Secret Asian Man returned to his roots for a long weekend. It was Chinese New year and Hong Kong seemed like the place to be, so the Mrs. and Miss and I packed up and headed north.
Here is something you don’t hear a lot of 16 year olds say. “Wow. It’s so nice to see infrastructure that works. Look at all these sidewalks and lane markings and street signs and look at all the people following the rules!“
It’s about that time in our stay in our new home when we start seeing all the faults there. Some of the ugliness and illogicality of living in Jakarta is becoming apparent. That’s part of culture shock.
Hong Kong, for four days was not that ugly. But it used to be. When I was there as a child, there were still rickshaws and push carts in the street and the city was choked with diesel exhaust. People lived on boats right in the harbor, chucking their trash overboard. It was gritty and organic place.
40 years on the boat people have moved elsewhere. Maybe into the myriad high rise communities or to other more distant harbors. The streets are largely reserved for mass transit vehicles or taxis. There is far less trash floating in the water.
And still the building continues. New bridges and buildings are going in. A new highway from China is coming. It will be interesting to see what further changes come in the next 2 or 3 decades.
Already there are cheap flights and trains and ferries from China. Many come just to do their shopping. One can spot them by the large rolling suitcases they tote around town
The Apple stores in Hong Kong exceed sales figures for Apple stores around the world. Mostly, they sell to mainland Chinese. I walked into an Apple store just 2 minutes after opening and there was a line out the door for people wanting to get an Iphone 6 four months after its introduction. I’m amazed that they can keep them in stock.
I guess they make them nearby in China, so they’re easy to get. They have Apple stores in China. Shanghai has 3 stores, but still they come into this Special Region. I’m told the average Chinese is worried about getting an authentic product and they think that if they get a product in Hong Kong there is less chance of it being counterfeit. If they take it back home and sell it along with their Hong Kong receipt, they can command a premium when they resell it. This is a weird bit of irony, since China is a leader in copied products.
Read on for a travel tip for when you go to Hong Kong.
One of the highlights we did was going out to Lantau Island to see the second largest Buddha statue.
It is bronze and 34 meters tall. It is run by a local Buddhist monastery. Years ago, you had to take a ferry and then a kidney-bruising bus ride up the mountain to the monastery. In true capitalist fashion, it is now much easier to get to. There is a metro stop nearby and you can hop on a miles long cable car that winds up the mountain and drops you off near the Buddha’s pad. For a fee you can climb the 246 steps and see him up close then stroll back down to the monastery for a sumptuous all-vegetarian feast. There’s a temple for praying. Of course, there are also gift shops and ice cream and movies and all that jazz.
It may not sound inviting, but you should go see it. And if you go, here’s the tip. Spring for the VIP pass. Your gondola will be glass bottomed which is a pretty cool perk, but better yet, you get to skip the hour’s long queue to get up and down the mountain. Seriously, it is worth the money to save your time for other things. An added bonus for us was a trip through and old fishing village and a boat trip near the Pearl River Delta to see some White Dolphins. You can thank me later for the tip.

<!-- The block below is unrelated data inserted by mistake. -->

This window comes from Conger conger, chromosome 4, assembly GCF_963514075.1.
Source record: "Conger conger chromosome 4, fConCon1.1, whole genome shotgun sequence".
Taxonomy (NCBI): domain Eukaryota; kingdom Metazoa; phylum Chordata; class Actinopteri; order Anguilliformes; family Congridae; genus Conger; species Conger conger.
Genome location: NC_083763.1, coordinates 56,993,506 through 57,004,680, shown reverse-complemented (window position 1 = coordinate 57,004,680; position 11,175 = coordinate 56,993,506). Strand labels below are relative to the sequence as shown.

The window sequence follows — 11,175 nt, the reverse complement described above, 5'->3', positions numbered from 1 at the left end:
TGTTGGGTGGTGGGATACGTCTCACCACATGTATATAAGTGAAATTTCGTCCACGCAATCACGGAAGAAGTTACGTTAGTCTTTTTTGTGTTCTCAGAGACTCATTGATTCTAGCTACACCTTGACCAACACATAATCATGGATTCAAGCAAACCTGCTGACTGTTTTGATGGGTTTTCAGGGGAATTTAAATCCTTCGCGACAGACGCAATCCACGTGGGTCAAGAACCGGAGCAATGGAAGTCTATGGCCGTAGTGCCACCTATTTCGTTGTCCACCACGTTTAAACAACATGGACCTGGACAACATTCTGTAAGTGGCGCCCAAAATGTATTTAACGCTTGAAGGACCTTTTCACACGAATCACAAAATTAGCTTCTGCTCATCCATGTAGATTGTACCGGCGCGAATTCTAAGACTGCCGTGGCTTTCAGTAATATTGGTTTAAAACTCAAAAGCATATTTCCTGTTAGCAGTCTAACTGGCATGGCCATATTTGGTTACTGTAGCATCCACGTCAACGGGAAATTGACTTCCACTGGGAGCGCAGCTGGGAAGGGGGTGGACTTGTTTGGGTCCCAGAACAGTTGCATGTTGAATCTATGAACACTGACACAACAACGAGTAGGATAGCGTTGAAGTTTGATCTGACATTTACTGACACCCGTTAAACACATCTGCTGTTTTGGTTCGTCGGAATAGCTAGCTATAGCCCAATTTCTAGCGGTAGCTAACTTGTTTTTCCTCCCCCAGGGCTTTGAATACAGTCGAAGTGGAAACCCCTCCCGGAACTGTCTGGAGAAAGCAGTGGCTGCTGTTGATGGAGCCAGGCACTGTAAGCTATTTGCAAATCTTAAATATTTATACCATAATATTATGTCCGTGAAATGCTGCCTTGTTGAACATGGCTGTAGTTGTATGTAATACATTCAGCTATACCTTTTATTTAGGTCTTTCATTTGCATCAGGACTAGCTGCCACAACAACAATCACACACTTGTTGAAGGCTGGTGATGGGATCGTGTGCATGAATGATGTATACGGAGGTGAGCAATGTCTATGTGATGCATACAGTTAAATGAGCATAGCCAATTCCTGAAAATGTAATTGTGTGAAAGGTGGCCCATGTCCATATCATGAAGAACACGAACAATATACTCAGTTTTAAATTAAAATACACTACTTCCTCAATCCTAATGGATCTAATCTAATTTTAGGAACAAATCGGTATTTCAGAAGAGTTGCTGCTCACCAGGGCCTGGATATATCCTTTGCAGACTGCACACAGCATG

Here’s another tip.
Don’t go during the Lunar New Year if you want to shop. Many shops and business close down or scale back, so you’ll miss out on some of the energy of the city. That said, if you go a little beforehand you can get some pretty good deals.
Other things to see may include the New Year’s parade and fireworks and the flower market which is like a state fair, only distilled and then condensed as throngs gather to buy symbolic flowers and plants in anticipation of the coming year of the goat or sheep.
The main reason we went was to see family. My sibling and their family agreed to a rendezvous with some Aunts, Uncles and cousins who live in Hong Kong. We’ve been back and forth several times since we were kids. It is always nice to catch up. The meals we share are always a highlight even though there can be language barriers. Someone is always around to say a prayer or translate some family folklore. There is always a photo opportunity.
This is a photo of some tiny daffodils in an arrangement that is prevalent around the city. You see it all over the place on hotel counters and restaurant bars and on family coffee tables. It must be a seasonal thing and I didn’t get an explanation for the symbolism, but I’m sure there is. There is so much symbolism and superstition here.
Now here is an old family photo. The younger kids are my grandfather and great aunt along with their parents, my great-grand parents. Now, I know you’re looking at the dapper jacket and hat that my grandfather is wearing, but take a look at the table and the arrangement of daffodils just like the photo I took last week.
This photo was taken some 100 years ago which means that some lunar new year a century ago my family was gathering for a meal and some stories and photos, and now a century later, we’re still able to carry that tradition forward.
I would like an outfit like that, though. Maybe, next trip.
Happy New Year!